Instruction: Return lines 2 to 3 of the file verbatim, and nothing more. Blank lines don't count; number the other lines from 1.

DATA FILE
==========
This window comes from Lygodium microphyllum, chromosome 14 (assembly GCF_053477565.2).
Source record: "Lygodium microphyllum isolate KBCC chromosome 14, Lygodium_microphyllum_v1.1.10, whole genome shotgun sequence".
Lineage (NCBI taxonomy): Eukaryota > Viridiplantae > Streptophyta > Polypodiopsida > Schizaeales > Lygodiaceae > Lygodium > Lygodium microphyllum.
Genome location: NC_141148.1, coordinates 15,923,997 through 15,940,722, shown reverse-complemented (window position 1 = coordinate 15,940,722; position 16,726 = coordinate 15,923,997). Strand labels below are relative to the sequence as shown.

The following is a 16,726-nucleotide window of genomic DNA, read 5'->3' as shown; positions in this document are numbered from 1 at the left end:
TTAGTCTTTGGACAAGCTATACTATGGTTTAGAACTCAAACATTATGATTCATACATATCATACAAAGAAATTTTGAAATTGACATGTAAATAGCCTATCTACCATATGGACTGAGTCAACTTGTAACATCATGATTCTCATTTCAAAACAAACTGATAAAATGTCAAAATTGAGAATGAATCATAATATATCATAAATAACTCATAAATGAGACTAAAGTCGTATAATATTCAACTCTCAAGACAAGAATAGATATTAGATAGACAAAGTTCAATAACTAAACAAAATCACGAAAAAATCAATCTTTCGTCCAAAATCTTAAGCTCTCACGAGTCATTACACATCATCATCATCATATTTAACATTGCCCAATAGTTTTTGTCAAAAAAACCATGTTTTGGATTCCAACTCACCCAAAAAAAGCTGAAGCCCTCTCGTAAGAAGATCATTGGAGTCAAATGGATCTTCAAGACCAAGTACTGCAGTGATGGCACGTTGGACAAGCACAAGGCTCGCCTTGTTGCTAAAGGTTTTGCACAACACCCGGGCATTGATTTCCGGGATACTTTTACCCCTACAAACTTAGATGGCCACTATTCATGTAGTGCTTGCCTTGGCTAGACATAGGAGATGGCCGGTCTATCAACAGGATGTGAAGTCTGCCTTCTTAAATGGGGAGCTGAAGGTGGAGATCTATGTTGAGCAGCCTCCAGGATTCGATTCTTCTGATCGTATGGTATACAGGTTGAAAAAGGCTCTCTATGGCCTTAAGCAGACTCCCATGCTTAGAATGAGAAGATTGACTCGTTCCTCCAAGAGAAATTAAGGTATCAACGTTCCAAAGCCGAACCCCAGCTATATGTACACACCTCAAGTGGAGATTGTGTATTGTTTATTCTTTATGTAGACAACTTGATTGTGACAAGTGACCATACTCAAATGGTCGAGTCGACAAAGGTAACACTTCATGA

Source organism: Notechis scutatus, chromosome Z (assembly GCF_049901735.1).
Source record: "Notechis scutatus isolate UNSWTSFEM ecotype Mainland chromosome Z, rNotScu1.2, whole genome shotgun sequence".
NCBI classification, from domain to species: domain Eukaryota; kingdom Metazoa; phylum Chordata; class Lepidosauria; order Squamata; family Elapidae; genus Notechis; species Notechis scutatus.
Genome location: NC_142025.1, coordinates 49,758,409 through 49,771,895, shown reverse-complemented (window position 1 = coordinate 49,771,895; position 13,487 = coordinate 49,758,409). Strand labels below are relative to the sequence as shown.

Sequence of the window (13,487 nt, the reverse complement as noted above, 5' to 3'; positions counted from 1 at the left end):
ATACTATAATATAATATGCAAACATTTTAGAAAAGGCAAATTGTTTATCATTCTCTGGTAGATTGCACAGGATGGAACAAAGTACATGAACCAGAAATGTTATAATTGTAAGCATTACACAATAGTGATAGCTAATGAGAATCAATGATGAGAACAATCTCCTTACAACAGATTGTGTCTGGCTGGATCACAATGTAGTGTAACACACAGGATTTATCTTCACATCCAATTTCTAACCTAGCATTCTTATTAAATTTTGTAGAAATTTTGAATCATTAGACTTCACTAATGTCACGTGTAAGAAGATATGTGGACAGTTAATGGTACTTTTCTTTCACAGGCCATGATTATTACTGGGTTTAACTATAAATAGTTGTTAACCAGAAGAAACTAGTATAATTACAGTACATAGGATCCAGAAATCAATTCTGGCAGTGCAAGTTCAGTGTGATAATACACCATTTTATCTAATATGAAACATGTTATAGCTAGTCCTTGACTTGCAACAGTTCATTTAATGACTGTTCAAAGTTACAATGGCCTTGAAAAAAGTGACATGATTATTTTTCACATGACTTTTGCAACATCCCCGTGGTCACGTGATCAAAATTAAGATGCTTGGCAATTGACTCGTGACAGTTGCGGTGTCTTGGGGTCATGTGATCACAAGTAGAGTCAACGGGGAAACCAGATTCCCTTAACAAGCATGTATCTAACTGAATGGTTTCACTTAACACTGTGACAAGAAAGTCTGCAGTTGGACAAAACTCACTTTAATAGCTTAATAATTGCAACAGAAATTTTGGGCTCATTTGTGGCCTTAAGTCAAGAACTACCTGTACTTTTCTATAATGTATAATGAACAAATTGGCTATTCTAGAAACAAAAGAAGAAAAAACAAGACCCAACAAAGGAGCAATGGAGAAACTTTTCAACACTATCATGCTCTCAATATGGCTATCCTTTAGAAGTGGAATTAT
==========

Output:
Source record: "Lygodium microphyllum isolate KBCC chromosome 14, Lygodium_microphyllum_v1.1.10, whole genome shotgun sequence".
Lineage (NCBI taxonomy): Eukaryota > Viridiplantae > Streptophyta > Polypodiopsida > Schizaeales > Lygodiaceae > Lygodium > Lygodium microphyllum.